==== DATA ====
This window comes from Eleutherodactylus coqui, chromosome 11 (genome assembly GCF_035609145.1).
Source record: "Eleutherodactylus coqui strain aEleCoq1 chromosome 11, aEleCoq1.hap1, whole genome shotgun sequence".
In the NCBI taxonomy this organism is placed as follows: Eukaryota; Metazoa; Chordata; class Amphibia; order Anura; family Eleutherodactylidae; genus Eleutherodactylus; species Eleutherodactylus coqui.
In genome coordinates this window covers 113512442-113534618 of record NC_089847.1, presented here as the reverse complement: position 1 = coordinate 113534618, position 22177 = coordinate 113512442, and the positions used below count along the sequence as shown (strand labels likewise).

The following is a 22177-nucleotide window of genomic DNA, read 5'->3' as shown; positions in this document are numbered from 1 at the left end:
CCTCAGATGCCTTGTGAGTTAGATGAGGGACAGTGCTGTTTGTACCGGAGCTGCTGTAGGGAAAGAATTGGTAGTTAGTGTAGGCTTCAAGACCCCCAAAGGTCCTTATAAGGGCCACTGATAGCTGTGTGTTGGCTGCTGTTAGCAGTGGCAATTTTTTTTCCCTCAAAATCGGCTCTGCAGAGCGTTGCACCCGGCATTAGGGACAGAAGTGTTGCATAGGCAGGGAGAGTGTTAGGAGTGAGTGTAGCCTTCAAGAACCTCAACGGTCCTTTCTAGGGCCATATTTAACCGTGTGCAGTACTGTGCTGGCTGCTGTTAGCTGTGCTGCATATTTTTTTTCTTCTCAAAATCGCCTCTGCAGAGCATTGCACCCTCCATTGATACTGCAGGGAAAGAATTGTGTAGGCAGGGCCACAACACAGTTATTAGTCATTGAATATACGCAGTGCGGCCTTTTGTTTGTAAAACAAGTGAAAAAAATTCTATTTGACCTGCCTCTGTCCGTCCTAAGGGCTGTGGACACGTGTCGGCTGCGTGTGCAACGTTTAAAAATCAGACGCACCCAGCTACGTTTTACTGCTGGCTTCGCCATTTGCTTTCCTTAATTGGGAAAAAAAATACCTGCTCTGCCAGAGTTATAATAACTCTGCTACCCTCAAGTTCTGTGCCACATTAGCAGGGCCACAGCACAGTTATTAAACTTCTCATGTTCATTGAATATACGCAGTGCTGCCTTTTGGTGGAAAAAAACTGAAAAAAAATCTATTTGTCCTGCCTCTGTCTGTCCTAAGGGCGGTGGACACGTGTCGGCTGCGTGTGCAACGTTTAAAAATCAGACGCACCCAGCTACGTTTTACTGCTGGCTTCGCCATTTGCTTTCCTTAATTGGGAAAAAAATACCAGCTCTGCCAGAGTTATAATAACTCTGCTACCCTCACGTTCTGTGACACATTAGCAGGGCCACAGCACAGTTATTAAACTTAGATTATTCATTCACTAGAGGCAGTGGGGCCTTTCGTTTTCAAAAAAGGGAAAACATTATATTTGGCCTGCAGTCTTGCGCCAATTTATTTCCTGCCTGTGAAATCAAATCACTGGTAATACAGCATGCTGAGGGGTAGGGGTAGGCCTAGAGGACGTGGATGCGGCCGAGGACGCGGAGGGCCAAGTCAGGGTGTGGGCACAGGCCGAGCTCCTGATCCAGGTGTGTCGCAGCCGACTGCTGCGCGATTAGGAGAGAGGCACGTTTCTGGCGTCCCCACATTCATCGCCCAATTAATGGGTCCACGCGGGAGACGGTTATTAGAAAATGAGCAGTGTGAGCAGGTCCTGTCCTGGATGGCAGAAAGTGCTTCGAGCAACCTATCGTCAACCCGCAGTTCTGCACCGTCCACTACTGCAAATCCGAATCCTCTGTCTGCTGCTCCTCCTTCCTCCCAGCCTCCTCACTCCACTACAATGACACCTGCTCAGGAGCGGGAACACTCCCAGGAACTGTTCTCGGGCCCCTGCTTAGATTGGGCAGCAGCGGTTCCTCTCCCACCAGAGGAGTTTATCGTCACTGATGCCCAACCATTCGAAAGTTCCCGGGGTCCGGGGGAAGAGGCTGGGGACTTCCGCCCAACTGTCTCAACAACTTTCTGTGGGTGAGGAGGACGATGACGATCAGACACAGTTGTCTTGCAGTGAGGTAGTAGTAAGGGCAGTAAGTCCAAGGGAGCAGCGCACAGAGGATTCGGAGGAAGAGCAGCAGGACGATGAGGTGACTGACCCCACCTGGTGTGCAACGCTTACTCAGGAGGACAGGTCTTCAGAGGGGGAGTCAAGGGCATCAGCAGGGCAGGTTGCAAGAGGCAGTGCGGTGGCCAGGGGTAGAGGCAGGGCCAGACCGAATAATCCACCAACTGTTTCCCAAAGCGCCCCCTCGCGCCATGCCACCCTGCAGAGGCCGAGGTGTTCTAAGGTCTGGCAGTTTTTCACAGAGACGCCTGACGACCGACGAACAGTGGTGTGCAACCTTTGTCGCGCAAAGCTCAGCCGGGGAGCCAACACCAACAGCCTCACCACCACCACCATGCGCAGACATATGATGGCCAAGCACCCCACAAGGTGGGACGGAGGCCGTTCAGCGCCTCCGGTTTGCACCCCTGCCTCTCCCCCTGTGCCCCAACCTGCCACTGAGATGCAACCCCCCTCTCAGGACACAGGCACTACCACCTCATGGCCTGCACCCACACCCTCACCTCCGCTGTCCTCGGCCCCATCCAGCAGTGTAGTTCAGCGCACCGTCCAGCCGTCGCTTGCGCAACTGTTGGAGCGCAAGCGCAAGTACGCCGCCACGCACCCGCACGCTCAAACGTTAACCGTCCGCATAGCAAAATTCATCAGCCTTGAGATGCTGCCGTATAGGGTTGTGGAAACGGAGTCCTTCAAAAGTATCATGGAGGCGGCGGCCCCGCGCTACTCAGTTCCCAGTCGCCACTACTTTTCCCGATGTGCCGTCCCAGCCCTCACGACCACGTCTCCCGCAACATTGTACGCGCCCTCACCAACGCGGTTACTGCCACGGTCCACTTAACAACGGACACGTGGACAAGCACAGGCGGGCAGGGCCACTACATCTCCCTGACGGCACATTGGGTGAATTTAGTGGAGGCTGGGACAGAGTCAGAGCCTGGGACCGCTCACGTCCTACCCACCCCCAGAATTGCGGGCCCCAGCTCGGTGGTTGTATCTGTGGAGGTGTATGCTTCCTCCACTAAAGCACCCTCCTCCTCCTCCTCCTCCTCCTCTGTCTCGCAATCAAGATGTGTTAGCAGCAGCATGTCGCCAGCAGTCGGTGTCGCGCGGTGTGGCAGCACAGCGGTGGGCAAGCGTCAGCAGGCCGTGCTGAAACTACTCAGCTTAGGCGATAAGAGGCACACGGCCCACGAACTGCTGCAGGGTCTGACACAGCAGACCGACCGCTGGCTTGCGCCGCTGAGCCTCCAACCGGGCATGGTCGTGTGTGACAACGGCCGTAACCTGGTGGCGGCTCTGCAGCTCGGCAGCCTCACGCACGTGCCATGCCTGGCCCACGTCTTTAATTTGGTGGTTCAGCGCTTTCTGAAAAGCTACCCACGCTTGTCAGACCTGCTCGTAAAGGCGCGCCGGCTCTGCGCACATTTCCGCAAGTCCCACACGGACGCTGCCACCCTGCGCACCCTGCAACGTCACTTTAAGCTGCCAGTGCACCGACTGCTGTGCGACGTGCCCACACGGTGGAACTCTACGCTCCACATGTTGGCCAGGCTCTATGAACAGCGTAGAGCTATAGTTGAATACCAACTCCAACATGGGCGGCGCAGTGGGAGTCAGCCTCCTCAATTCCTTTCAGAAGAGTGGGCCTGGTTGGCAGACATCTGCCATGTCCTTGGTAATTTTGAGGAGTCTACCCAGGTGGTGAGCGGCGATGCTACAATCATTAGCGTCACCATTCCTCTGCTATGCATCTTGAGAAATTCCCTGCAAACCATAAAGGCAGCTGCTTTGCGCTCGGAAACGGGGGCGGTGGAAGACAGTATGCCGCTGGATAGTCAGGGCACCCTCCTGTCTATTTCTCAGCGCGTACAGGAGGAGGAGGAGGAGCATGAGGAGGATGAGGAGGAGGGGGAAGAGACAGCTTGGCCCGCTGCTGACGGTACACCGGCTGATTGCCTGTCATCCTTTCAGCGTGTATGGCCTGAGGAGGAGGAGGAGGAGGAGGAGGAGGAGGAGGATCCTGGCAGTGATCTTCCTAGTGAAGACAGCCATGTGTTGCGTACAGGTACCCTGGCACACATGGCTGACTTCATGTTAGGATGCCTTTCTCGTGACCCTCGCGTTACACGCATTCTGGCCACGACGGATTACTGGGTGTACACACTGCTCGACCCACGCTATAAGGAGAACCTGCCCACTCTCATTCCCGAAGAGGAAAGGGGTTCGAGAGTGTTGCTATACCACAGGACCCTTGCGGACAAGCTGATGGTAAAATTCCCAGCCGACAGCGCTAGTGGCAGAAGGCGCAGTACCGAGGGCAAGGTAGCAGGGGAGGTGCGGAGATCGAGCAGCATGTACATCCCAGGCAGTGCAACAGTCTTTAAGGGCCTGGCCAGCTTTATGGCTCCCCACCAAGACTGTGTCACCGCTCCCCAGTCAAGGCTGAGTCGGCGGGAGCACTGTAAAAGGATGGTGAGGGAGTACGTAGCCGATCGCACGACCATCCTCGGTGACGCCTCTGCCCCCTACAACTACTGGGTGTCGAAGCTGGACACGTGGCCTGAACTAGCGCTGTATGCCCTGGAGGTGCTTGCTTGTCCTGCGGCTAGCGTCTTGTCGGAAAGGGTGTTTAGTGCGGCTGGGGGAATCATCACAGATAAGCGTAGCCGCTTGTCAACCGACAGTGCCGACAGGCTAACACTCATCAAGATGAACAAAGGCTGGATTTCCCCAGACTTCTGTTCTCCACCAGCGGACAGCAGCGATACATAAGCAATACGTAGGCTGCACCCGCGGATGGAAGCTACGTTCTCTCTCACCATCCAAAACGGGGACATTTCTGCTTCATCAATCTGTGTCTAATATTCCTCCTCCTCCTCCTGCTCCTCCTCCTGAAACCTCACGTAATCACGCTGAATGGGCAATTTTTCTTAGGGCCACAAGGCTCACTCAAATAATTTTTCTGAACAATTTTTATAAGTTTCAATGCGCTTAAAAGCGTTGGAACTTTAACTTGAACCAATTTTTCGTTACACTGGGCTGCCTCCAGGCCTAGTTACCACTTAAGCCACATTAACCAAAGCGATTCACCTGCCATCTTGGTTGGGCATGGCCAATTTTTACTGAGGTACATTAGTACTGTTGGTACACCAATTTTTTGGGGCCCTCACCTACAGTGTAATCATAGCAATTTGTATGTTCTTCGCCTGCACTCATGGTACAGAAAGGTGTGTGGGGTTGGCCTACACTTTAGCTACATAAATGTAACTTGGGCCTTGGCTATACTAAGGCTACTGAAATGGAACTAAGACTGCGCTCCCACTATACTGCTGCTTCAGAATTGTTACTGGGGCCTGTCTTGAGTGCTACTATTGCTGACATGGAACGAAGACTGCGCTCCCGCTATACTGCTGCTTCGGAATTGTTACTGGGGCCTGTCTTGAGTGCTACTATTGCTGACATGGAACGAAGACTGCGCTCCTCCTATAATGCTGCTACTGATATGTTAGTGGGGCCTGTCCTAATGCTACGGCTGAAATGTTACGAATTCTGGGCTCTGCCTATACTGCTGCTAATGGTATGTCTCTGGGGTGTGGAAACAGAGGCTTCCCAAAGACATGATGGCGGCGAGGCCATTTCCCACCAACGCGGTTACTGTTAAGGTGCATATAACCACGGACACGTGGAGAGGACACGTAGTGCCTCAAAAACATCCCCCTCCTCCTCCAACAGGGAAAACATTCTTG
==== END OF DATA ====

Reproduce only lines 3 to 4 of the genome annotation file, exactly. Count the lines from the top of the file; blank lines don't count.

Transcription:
In the NCBI taxonomy this organism is placed as follows: Eukaryota; Metazoa; Chordata; class Amphibia; order Anura; family Eleutherodactylidae; genus Eleutherodactylus; species Eleutherodactylus coqui.
In genome coordinates this window covers 113512442-113534618 of record NC_089847.1, presented here as the reverse complement: position 1 = coordinate 113534618, position 22177 = coordinate 113512442, and the positions used below count along the sequence as shown (strand labels likewise).